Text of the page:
Category: Featured, Research

Month: 03 Dec 2015

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Research

Death of retinal ganglion cells (RGCs) may be mediated by up-regulation of a kinase inhibitor in concert with genetic risk variants

Collaborative research between research groups in the US and China has indicated a mechanistic link between high-risk genetic alleles found to be associated with primary open angle glaucoma (POAG) and the death of retinal ganglion cells (RGCs). The results of the new research suggest the genetic effect of a particular variant of the SIX6 gene is enhanced by a separate POAG risk gene, p16INK4a (cyclin-dependent kinase inhibitor 2A, isoform INK4a). The up-regulation of homozygous alleles (CC) of the SIX6 gene appears to increase p16INK4a expression leading to cellular senescence in both animals and humans with elevated IOP. The research, conducted jointly between the University of California’s, Department of Ophthalmology and Institute of Engineering in Medicine in San Diego and the State Key Laboratory of Ophthalmology, Sun Yat-sen University, Guangzhou, China was published in Molecular Cell (http://dx.doi.org/10.1016/j.molcel.2015.07.027)

 

Glaucoma is estimated to effect almost 60 million people globally and is the most common cause of irreversible blindness in the world. It is more accurately referred to as a group of neuropathies, up to 60 different types, with characteristic loss of optic nerve fibres and subsequent loss of visual field. Primary open angle glaucoma is one of the most frequent types of glaucoma in the Western world with a particularly high risk for families of Afro Caribbean descent. Most POAG patients can be treated medically, either with once-daily prostaglandin analogues or once-daily combination drops of prostaglandin analogues and beta-blockers however, RGC death can progress to partial or complete blindness and the exact disease aetiology that connects glaucoma, elevated IOP and RGC death is not fully understood.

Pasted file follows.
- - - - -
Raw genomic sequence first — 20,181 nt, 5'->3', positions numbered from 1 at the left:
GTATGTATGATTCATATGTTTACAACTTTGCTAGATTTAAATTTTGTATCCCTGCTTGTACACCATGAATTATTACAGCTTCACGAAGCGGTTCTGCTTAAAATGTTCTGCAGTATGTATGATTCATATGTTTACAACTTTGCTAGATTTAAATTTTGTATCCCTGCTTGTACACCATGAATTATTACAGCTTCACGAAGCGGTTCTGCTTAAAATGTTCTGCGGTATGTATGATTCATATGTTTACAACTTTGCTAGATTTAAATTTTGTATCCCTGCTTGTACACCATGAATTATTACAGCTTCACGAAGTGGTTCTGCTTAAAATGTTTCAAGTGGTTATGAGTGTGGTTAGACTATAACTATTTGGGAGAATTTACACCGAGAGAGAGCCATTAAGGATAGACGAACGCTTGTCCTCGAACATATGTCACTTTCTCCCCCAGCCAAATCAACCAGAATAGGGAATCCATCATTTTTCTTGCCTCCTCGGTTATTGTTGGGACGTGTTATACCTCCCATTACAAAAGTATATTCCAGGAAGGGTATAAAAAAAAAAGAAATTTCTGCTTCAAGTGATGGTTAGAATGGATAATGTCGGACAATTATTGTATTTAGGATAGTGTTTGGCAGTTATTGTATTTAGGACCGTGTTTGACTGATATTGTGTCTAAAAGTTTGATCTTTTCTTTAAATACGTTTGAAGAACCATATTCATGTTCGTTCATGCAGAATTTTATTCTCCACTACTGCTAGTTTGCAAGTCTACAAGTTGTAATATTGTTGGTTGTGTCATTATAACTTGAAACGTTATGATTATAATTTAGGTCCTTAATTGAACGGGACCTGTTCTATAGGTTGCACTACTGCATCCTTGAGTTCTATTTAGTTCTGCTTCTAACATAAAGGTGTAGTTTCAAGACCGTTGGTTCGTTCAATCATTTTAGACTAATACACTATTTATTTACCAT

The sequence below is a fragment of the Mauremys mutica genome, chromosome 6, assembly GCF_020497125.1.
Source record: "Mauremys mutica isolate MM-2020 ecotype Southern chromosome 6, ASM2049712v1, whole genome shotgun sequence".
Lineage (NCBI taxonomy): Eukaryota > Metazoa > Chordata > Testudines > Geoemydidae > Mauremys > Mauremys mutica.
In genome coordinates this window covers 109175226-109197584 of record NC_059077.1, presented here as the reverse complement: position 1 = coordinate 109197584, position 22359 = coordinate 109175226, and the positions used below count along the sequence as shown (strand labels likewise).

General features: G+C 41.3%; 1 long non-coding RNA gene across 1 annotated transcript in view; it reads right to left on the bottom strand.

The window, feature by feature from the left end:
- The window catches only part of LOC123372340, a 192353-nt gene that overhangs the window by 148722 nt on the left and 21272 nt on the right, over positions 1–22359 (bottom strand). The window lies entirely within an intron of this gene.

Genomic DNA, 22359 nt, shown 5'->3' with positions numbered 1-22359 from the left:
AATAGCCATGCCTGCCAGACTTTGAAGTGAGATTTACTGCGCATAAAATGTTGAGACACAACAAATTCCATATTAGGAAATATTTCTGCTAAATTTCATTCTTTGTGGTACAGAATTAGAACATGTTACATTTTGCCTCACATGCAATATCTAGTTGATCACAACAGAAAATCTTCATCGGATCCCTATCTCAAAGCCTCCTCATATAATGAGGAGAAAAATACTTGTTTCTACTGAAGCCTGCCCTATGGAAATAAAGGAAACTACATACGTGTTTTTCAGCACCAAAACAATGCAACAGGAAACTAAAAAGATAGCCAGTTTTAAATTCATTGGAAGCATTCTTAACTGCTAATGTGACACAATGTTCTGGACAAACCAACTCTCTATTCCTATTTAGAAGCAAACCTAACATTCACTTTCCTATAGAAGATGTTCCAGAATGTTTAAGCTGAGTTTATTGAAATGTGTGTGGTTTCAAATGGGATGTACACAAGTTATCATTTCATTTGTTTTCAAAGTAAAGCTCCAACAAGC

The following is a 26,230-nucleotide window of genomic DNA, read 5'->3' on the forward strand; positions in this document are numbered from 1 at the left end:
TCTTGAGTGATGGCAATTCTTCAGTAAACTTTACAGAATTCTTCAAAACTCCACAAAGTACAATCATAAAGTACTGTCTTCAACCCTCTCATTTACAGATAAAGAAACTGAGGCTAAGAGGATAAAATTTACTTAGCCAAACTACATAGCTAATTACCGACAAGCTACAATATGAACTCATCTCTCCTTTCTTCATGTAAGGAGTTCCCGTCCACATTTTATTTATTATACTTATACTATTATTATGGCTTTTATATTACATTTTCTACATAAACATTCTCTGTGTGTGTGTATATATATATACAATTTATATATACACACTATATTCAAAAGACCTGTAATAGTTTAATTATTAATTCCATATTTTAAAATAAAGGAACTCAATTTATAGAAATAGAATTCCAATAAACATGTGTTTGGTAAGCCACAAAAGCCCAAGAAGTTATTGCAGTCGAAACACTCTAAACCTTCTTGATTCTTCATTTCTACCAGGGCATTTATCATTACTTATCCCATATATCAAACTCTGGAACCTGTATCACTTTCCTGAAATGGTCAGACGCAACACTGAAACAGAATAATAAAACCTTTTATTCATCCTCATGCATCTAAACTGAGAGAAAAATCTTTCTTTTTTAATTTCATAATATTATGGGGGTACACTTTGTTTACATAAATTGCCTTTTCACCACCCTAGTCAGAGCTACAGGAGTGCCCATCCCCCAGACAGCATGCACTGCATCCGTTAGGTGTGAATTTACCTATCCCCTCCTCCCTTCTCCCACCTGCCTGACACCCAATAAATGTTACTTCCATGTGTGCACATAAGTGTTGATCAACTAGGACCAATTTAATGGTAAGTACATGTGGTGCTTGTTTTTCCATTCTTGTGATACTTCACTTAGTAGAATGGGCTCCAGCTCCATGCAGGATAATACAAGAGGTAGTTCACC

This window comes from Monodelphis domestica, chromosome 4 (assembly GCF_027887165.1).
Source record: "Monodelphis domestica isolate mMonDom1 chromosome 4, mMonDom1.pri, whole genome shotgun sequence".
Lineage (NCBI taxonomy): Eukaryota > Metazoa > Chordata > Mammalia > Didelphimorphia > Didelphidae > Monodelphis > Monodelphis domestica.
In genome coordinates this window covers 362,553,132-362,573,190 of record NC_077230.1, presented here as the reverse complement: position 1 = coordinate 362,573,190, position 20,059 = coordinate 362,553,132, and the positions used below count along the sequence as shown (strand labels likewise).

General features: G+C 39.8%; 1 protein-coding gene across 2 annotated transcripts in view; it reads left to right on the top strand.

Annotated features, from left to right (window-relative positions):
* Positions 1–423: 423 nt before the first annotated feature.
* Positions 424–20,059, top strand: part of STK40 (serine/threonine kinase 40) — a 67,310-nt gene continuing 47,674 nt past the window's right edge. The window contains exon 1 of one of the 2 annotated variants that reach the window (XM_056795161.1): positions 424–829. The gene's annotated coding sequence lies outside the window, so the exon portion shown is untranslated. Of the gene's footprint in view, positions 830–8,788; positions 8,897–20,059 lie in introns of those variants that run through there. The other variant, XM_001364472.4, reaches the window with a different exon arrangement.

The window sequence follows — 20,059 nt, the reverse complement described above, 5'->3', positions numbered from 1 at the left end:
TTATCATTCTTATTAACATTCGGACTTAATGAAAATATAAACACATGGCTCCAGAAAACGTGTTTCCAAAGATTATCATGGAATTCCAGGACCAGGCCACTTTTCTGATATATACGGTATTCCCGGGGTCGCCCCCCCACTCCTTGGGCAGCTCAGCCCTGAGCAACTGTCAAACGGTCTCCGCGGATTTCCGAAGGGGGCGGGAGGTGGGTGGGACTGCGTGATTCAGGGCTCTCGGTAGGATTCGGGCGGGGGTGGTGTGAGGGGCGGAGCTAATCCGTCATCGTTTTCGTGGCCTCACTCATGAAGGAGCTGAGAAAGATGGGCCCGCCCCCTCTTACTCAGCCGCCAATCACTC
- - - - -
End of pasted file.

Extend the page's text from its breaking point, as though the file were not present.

The present US-Chinese research looked at genetic association studies to uncover genetic variants that segregated with the disease. Engineering these variants into cell culture models in the lab allowed researchers to probe the molecular biology revealing how His141 mutations in the SIX6 gene increases the effectiveness with which the transcript activates p16INK4a, ultimately triggering senescence pathways in RGCs. The results of the study appeared to indicate that increased p16INK4a expression is a significant factor in causing cellular-senescence pathways that then lead into RGC degeneration and death. Interfering with these pathways may therefore present new therapeutic opportunities for the development of novel drug approaches to treating the disorder. The authors of the study conclude their report stating that, “[T]aken together, our study shows that SIX6 His variant increases p16INK4a expression upon increased IOP, which in turn causes RGCs to enter into a senescent state and which may lead to increased RGC death in glaucoma. Our study provides important insights into the pathogenesis of glaucoma and suggests future therapeutic strategies based on targeted inhibition of p16INK4a induced cell senescence to prevent and treat glaucoma.”

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